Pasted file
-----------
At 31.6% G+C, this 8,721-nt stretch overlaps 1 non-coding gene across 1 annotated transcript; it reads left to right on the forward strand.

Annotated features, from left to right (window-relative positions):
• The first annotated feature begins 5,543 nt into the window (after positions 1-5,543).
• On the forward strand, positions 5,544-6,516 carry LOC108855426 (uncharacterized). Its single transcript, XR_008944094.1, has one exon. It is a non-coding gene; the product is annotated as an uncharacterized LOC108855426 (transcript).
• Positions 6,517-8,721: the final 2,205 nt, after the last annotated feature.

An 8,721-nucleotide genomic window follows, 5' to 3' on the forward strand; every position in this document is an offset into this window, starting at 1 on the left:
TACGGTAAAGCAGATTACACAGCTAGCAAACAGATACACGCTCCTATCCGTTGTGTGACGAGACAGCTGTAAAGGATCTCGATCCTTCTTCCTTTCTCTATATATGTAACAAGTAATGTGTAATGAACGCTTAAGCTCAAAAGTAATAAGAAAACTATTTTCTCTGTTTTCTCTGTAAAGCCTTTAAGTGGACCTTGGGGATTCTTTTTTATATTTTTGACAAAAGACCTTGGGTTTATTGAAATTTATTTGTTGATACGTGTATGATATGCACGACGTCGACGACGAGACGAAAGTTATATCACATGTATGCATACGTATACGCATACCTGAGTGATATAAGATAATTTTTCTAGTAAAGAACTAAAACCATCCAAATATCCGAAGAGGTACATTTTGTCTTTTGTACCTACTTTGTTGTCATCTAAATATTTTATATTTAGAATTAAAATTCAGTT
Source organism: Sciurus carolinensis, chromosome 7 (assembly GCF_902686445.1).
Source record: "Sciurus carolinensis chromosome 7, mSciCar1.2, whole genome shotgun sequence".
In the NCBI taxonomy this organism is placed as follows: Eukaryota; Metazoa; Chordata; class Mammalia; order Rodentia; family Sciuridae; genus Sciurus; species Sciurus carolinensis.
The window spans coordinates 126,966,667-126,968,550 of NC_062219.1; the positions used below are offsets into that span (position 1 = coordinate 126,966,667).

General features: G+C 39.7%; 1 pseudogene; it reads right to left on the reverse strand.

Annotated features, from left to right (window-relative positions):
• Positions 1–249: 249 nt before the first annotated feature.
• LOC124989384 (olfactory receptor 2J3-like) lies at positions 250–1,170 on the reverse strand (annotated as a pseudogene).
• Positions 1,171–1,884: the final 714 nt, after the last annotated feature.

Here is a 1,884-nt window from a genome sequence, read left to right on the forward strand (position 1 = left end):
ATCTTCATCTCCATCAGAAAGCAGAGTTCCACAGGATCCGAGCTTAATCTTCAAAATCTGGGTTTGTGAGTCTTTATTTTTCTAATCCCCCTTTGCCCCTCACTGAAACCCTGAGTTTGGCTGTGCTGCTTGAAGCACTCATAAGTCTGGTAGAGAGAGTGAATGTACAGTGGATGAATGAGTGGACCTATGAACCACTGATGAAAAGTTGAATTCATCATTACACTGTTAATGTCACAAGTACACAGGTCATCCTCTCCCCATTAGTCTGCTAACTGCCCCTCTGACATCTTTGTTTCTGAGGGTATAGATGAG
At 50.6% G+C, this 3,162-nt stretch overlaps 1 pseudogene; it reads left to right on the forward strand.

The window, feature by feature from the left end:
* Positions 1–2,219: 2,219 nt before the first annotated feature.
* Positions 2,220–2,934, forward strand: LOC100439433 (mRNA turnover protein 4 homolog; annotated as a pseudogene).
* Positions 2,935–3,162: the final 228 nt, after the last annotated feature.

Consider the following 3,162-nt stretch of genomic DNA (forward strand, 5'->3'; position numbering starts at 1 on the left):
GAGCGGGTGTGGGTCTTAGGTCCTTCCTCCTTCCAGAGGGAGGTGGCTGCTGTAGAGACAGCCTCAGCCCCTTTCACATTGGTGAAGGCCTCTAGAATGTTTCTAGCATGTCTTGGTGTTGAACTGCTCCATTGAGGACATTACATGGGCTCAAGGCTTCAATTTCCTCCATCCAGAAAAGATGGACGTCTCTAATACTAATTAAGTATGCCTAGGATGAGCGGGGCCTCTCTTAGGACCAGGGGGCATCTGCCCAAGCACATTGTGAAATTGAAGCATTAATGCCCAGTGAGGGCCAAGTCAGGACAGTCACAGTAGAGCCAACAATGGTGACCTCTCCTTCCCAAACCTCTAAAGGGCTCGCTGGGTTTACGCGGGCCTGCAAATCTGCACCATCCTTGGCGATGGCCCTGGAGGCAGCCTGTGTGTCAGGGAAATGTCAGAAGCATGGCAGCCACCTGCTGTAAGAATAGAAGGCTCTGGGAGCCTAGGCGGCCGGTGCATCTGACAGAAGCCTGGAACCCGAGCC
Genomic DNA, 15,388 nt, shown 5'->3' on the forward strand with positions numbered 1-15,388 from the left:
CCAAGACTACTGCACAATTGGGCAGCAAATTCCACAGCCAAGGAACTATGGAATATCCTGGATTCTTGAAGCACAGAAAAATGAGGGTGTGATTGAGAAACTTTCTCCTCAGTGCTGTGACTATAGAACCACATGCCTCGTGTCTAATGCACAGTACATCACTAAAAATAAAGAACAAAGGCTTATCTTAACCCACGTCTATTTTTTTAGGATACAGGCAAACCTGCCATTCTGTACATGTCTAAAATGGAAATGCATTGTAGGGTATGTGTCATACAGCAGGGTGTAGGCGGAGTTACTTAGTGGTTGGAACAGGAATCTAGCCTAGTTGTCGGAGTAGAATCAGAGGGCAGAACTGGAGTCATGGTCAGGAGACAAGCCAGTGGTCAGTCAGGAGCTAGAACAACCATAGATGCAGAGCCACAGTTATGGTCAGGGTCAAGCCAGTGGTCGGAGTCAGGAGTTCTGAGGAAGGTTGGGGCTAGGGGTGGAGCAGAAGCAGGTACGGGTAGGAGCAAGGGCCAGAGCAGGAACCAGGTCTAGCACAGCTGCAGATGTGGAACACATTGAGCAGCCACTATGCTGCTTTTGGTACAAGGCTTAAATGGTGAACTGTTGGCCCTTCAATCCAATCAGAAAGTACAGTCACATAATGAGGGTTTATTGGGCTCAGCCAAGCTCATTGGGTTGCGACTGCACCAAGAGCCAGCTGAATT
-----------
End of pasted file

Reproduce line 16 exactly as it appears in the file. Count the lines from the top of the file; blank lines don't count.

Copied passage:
• Positions 1,171–1,884: the final 714 nt, after the last annotated feature.